TORONTO — An investment group that includes Wind Mobile founder Tony Lacavera and Canadian private equity firm West Face Capital has a tentative deal to buy out Wind’s majority shareholder, VimpelCom Ltd., a Russian-Dutch company that has been trying to exit the Canadian market since it was blocked from gaining full ownership of the small wireless carrier last year.
Financial terms weren’t included in the company’s announcement.
It said the investment group, which also includes Tannenbaum Capital Partners, LG Capital Investors, Serruya Private Equity and Novus Wireless Communications, has arranged to buy out VimpelCom’s majority stake — subject to regulatory approvals.
“With stable, long-term ownership and secure financing, Wind Mobile is moving into an exciting new phase,” Lacavera said in a statement issued early Tuesday.
Lacavera, who owns about 35 per cent of Wind Mobile through Globalive, has been attempting to position it as a significant competitor to Canada’s three biggest carriers, which collectively have about 90 per cent of the total subscriber base.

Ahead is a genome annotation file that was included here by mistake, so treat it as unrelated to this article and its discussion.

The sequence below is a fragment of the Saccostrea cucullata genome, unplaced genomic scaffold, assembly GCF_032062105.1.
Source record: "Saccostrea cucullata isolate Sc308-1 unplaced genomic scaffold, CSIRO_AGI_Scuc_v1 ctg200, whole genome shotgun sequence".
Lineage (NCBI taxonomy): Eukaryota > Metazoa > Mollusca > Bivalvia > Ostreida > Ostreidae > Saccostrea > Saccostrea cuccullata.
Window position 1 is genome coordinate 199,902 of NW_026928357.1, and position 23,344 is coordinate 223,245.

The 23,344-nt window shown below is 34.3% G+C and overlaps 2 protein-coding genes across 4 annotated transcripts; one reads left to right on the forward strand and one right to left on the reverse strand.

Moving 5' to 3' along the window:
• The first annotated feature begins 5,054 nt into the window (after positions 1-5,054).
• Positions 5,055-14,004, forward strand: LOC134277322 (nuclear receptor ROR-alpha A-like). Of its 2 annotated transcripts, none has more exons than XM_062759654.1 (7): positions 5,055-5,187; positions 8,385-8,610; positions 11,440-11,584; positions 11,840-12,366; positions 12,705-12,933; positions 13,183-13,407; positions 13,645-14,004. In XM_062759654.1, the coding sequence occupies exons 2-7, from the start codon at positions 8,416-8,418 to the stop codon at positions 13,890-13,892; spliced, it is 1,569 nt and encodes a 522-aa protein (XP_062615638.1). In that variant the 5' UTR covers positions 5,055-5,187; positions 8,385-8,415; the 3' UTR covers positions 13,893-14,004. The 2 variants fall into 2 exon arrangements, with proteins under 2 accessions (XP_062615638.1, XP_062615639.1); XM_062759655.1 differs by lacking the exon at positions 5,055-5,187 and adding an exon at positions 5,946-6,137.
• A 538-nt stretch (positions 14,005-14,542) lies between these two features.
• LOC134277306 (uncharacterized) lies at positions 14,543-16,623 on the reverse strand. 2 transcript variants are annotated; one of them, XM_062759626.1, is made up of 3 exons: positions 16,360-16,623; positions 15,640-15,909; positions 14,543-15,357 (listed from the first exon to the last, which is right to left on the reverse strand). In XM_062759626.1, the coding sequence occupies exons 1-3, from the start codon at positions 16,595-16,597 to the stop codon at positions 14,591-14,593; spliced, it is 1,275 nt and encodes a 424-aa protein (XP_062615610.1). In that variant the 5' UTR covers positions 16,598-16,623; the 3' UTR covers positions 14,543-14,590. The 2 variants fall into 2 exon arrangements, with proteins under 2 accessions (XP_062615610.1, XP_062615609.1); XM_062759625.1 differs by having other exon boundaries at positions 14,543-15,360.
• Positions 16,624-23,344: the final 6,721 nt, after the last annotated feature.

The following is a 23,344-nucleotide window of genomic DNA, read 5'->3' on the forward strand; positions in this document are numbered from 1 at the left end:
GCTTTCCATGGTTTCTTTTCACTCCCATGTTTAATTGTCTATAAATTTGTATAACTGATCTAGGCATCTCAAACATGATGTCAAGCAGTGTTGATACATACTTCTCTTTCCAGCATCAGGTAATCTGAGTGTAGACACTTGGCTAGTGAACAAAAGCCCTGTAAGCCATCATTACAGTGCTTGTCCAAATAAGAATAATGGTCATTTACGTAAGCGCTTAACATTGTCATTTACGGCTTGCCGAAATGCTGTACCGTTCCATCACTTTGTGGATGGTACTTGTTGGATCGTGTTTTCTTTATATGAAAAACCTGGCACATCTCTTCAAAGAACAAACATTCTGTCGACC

Though Wind hasn’t faced the same type of financial problems that pushed Mobilicity and Public Mobile into court-supervised protection, it has had difficulty raising funds for capital investments that could speed its growth by allowing it to expand and improve its own network.
Wind currently has about 750,000 customers, or less than 10 per cent of any of the Big Three: Rogers (TSX:RCI.B), Telus (TSX:T) and BCE’s Bell (TSX:BCE).
Its network is concentrated in populated areas of Ontario, Alberta and British Columbia but requires access to one of the Big three’s national networks or partnerships with other small carriers, and likely will for some time to come. It also wants to invest in additional spectrum licences.
Greg Boland, president and chief executive officer of West Face Capital, said in the statement that the government’s support for long-term competition in the wireless sector “has not gone unnoticed by the investment community.”
Industry Canada has taken a number of other steps that have been favourable to Wind — including capping how much the big three carriers can charge for traffic that use their larger national networks — but Wind’s access to foreign investment for further growth was hurt by Ottawa’s decision to block VimpelCom from buying Lacavera’s portion of the business last year.
A VimpelCom subsidiary helped fund Wind Mobile’s entry into Canada’s wireless industry about five years ago but the federal government blocked the European telecom company from acquiring full control last year, citing unspecified security concerns.
VimpelCom later refused to fund Wind’s participation in the January 2014 auction of high-quality wireless spectrum that could have helped the company improve or expand its services.